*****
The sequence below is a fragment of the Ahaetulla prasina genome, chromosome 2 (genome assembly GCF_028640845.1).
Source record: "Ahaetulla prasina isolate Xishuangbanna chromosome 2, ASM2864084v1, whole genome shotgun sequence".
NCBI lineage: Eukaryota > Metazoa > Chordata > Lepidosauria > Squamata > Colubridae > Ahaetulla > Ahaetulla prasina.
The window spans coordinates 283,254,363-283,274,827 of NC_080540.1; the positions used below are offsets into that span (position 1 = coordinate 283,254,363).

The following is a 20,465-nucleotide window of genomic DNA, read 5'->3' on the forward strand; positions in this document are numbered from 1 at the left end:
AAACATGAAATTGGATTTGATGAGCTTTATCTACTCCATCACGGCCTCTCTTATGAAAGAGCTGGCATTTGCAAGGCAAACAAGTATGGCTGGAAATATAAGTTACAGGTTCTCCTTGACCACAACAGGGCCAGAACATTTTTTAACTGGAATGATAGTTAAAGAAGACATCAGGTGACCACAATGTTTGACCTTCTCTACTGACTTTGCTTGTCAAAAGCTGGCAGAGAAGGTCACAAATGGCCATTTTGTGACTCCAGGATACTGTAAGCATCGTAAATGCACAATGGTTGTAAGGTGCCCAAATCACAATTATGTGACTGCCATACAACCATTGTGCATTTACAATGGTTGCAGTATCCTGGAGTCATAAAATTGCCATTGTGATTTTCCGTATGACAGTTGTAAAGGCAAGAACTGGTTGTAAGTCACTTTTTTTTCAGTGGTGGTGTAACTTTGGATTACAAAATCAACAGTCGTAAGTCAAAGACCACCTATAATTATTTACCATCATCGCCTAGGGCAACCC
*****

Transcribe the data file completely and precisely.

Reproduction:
The sequence below is a fragment of the Ahaetulla prasina genome, chromosome 2 (genome assembly GCF_028640845.1).
Source record: "Ahaetulla prasina isolate Xishuangbanna chromosome 2, ASM2864084v1, whole genome shotgun sequence".
NCBI lineage: Eukaryota > Metazoa > Chordata > Lepidosauria > Squamata > Colubridae > Ahaetulla > Ahaetulla prasina.
The window spans coordinates 283,254,363-283,274,827 of NC_080540.1; the positions used below are offsets into that span (position 1 = coordinate 283,254,363).

The following is a 20,465-nucleotide window of genomic DNA, read 5'->3' on the forward strand; positions in this document are numbered from 1 at the left end:
AAACATGAAATTGGATTTGATGAGCTTTATCTACTCCATCACGGCCTCTCTTATGAAAGAGCTGGCATTTGCAAGGCAAACAAGTATGGCTGGAAATATAAGTTACAGGTTCTCCTTGACCACAACAGGGCCAGAACATTTTTTAACTGGAATGATAGTTAAAGAAGACATCAGGTGACCACAATGTTTGACCTTCTCTACTGACTTTGCTTGTCAAAAGCTGGCAGAGAAGGTCACAAATGGCCATTTTGTGACTCCAGGATACTGTAAGCATCGTAAATGCACAATGGTTGTAAGGTGCCCAAATCACAATTATGTGACTGCCATACAACCATTGTGCATTTACAATGGTTGCAGTATCCTGGAGTCATAAAATTGCCATTGTGATTTTCCGTATGACAGTTGTAAAGGCAAGAACTGGTTGTAAGTCACTTTTTTTTCAGTGGTGGTGTAACTTTGGATTACAAAATCAACAGTCGTAAGTCAAAGACCACCTATAATTATTTACCATCATCGCCTAGGGCAACCC